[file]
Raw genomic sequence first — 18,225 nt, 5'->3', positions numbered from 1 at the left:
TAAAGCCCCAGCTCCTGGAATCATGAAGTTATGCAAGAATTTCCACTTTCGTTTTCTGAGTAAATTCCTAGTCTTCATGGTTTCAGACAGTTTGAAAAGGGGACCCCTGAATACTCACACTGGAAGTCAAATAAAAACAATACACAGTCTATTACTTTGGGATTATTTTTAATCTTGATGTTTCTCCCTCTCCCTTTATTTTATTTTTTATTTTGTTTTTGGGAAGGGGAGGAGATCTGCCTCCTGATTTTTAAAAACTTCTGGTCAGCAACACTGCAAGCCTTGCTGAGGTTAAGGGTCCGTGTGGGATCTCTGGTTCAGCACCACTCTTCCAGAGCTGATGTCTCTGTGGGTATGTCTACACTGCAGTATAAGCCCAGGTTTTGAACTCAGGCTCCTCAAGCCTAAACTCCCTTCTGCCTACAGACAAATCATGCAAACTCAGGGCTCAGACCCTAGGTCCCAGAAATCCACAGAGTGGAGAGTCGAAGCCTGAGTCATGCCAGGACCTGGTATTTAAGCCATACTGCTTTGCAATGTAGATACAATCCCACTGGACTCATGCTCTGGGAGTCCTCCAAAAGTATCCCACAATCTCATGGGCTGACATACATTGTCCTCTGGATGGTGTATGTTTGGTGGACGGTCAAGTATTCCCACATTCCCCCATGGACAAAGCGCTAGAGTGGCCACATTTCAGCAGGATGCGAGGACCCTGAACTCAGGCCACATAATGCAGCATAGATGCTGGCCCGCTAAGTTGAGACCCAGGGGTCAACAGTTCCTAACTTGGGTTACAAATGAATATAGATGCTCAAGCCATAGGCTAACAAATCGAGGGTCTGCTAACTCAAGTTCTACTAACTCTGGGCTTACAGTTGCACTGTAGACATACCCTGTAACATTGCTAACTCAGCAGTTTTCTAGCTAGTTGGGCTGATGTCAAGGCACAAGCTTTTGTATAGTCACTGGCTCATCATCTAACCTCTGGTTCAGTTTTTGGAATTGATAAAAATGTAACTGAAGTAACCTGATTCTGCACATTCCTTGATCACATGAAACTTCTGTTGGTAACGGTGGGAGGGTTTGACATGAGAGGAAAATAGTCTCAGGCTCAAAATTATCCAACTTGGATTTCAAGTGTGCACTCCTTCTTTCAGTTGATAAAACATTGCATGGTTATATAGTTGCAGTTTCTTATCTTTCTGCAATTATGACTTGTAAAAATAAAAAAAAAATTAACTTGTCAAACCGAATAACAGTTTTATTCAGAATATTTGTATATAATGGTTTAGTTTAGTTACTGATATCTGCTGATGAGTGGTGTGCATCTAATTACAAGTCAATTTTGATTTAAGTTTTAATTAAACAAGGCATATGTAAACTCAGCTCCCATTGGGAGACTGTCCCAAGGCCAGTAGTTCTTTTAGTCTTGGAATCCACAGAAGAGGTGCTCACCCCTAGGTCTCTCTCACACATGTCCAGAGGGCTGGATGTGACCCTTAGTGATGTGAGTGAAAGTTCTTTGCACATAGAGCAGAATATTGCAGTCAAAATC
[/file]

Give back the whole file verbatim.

Raw genomic sequence first — 18,225 nt, 5'->3', positions numbered from 1 at the left:
TAAAGCCCCAGCTCCTGGAATCATGAAGTTATGCAAGAATTTCCACTTTCGTTTTCTGAGTAAATTCCTAGTCTTCATGGTTTCAGACAGTTTGAAAAGGGGACCCCTGAATACTCACACTGGAAGTCAAATAAAAACAATACACAGTCTATTACTTTGGGATTATTTTTAATCTTGATGTTTCTCCCTCTCCCTTTATTTTATTTTTTATTTTGTTTTTGGGAAGGGGAGGAGATCTGCCTCCTGATTTTTAAAAACTTCTGGTCAGCAACACTGCAAGCCTTGCTGAGGTTAAGGGTCCGTGTGGGATCTCTGGTTCAGCACCACTCTTCCAGAGCTGATGTCTCTGTGGGTATGTCTACACTGCAGTATAAGCCCAGGTTTTGAACTCAGGCTCCTCAAGCCTAAACTCCCTTCTGCCTACAGACAAATCATGCAAACTCAGGGCTCAGACCCTAGGTCCCAGAAATCCACAGAGTGGAGAGTCGAAGCCTGAGTCATGCCAGGACCTGGTATTTAAGCCATACTGCTTTGCAATGTAGATACAATCCCACTGGACTCATGCTCTGGGAGTCCTCCAAAAGTATCCCACAATCTCATGGGCTGACATACATTGTCCTCTGGATGGTGTATGTTTGGTGGACGGTCAAGTATTCCCACATTCCCCCATGGACAAAGCGCTAGAGTGGCCACATTTCAGCAGGATGCGAGGACCCTGAACTCAGGCCACATAATGCAGCATAGATGCTGGCCCGCTAAGTTGAGACCCAGGGGTCAACAGTTCCTAACTTGGGTTACAAATGAATATAGATGCTCAAGCCATAGGCTAACAAATCGAGGGTCTGCTAACTCAAGTTCTACTAACTCTGGGCTTACAGTTGCACTGTAGACATACCCTGTAACATTGCTAACTCAGCAGTTTTCTAGCTAGTTGGGCTGATGTCAAGGCACAAGCTTTTGTATAGTCACTGGCTCATCATCTAACCTCTGGTTCAGTTTTTGGAATTGATAAAAATGTAACTGAAGTAACCTGATTCTGCACATTCCTTGATCACATGAAACTTCTGTTGGTAACGGTGGGAGGGTTTGACATGAGAGGAAAATAGTCTCAGGCTCAAAATTATCCAACTTGGATTTCAAGTGTGCACTCCTTCTTTCAGTTGATAAAACATTGCATGGTTATATAGTTGCAGTTTCTTATCTTTCTGCAATTATGACTTGTAAAAATAAAAAAAAAATTAACTTGTCAAACCGAATAACAGTTTTATTCAGAATATTTGTATATAATGGTTTAGTTTAGTTACTGATATCTGCTGATGAGTGGTGTGCATCTAATTACAAGTCAATTTTGATTTAAGTTTTAATTAAACAAGGCATATGTAAACTCAGCTCCCATTGGGAGACTGTCCCAAGGCCAGTAGTTCTTTTAGTCTTGGAATCCACAGAAGAGGTGCTCACCCCTAGGTCTCTCTCACACATGTCCAGAGGGCTGGATGTGACCCTTAGTGATGTGAGTGAAAGTTCTTTGCACATAGAGCAGAATATTGCAGTCAAAATC